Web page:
Firms ‘up disclosure on eco, social factors’

KR Srivats New Delhi | Updated on March 12, 2019 Published on March 12, 2019

With ‘integrated reporting’, corporates are narrating the story of value-creation

Top listed companies in India have taken up ‘integrated reporting’ (IR) in a big way to narrate their value-creation story, according to a latest analysis by KPMG.

About 20 per cent of the top 100 listed companies by market capitalisation have adopted the IR framework, which focusses on economic, environmental and social factors to get an estimate of the actual impact of value-creation, according to the professional services firm.

It may be recalled that Securities and Exchange Board of India had in February 2017 nudged — not mandated — the top 500 listed companies to adopt IR on a voluntary basis from financial year 2017-18.

Sai Venkateshwaran, Partner and Head – CFO Advisory, KPMG-India, told BusinessLine that investors are starting to look at areas beyond financial performance in evaluating the companies they invest in, with environment, social and governance aspects gaining more prominence in investment decisions.

IR will play an important role in bringing long-term and sustainable value-creation as a core theme on which companies and investors engage with each other, compared to the current excessive focus on short-term performance.

“This will also help in improving corporate governance, in general, as boards focus on the objective of better governance for long-term value-creation,” he said.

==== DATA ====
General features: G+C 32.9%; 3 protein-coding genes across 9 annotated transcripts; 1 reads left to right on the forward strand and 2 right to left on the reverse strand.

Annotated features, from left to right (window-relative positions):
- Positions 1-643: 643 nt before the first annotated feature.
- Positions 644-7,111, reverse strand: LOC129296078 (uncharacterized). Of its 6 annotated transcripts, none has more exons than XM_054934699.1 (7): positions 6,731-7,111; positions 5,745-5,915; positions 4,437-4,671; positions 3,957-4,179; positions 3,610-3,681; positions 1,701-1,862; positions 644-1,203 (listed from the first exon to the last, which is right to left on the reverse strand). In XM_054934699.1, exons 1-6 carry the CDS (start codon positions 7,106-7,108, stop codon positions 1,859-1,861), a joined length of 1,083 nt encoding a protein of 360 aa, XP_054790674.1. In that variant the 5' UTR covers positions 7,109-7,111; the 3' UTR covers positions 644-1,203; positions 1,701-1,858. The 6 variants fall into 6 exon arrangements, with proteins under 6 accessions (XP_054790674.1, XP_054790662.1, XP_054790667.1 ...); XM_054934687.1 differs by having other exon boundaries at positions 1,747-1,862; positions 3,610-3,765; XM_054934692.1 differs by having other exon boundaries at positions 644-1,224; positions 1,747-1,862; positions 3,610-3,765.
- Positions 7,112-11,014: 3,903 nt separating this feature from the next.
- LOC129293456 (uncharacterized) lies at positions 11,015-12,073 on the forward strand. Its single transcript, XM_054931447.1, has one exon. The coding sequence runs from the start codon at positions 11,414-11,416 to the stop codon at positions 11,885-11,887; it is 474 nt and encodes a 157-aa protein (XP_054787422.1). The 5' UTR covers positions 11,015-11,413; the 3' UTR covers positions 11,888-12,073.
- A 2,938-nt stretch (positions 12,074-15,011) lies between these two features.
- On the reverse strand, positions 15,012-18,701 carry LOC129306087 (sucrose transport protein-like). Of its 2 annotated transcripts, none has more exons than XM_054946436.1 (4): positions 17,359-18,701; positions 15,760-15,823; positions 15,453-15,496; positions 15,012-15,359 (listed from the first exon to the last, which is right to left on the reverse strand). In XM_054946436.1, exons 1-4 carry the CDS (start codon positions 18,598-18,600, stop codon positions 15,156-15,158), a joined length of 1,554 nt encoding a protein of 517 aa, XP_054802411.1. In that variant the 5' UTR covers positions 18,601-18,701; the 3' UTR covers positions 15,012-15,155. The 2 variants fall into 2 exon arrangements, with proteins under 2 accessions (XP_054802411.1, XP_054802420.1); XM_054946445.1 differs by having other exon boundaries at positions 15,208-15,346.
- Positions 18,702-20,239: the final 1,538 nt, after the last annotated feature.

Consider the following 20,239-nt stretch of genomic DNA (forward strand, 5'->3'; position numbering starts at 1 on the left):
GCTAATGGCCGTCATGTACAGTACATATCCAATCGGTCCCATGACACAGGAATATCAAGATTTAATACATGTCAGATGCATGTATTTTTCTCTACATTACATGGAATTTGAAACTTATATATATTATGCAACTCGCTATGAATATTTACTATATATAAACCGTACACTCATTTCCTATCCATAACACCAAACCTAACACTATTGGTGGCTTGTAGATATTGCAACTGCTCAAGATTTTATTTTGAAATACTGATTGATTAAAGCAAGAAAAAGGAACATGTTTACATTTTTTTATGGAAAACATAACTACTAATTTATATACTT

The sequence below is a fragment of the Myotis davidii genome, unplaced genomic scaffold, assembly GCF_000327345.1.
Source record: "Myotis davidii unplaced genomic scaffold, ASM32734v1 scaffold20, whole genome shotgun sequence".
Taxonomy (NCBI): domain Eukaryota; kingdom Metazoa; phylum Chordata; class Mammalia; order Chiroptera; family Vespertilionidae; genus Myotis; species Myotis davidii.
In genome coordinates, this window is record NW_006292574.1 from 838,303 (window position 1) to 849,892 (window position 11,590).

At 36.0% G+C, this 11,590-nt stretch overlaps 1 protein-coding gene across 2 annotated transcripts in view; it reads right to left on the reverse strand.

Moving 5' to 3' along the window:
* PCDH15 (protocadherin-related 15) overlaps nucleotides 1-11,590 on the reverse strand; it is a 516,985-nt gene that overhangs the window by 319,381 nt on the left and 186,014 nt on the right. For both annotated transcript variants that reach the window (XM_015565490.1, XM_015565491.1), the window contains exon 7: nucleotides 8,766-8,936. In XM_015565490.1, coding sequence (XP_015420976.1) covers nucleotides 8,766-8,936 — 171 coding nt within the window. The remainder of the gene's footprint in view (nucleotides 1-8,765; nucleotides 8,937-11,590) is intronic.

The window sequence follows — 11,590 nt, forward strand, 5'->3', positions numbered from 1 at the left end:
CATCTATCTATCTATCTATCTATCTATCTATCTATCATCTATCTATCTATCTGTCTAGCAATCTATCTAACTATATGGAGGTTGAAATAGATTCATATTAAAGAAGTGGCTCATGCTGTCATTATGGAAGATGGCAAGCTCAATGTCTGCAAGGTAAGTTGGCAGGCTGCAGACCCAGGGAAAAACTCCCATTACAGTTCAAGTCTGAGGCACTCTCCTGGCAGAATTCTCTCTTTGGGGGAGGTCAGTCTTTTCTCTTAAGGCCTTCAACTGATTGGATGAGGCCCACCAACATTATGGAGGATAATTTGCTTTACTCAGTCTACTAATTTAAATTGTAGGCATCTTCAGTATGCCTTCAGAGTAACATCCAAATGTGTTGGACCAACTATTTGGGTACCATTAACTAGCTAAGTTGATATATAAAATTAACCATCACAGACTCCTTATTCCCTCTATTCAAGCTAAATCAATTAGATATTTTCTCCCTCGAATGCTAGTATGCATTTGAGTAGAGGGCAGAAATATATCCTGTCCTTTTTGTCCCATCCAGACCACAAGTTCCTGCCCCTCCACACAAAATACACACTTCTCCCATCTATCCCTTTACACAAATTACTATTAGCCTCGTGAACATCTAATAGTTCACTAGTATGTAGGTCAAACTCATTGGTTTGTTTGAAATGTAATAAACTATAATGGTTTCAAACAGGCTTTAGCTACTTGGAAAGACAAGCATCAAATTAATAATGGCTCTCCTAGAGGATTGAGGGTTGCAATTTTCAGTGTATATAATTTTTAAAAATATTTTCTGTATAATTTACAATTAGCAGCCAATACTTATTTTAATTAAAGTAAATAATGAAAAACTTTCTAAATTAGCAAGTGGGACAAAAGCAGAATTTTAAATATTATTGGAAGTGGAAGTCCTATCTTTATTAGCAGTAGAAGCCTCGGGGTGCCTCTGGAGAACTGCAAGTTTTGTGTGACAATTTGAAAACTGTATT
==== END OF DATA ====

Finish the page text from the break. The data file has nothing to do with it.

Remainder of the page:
New approach

IR — a principle-based, non-prescriptive framework for corporates — is a new approach of corporate reporting that revolves around the organisation’s ability to create and sustain value over the short, medium and long term.

Key finding

Another key finding of the KPMG analysis is that the regulatory push to enhance the corporate reporting on non-financial disclosures has led to 99 per cent of the top 100 listed companies developing a ‘Business Responsibility Report’. Also, with an increase in non-financial disclosures, validating the information by an independent third party has also increased.

Forty-three per cent of the companies undertake external assistance to ensure the credibility of information.

Santhosh Jayaram, Partner and Head — Sustainability and CSR Advisory, KPMG-India, said, “Non-financial disclosures are becoming an important part of corporate reporting to articulate the complete story of value-creation.

“Disclosures around climate change, sustainable development goals, human rights, etc, are increasingly seen in the corporate reporting of Indian companies. Assurance on the non-financial disclosures are also increasing.”

Published on March 12, 2019
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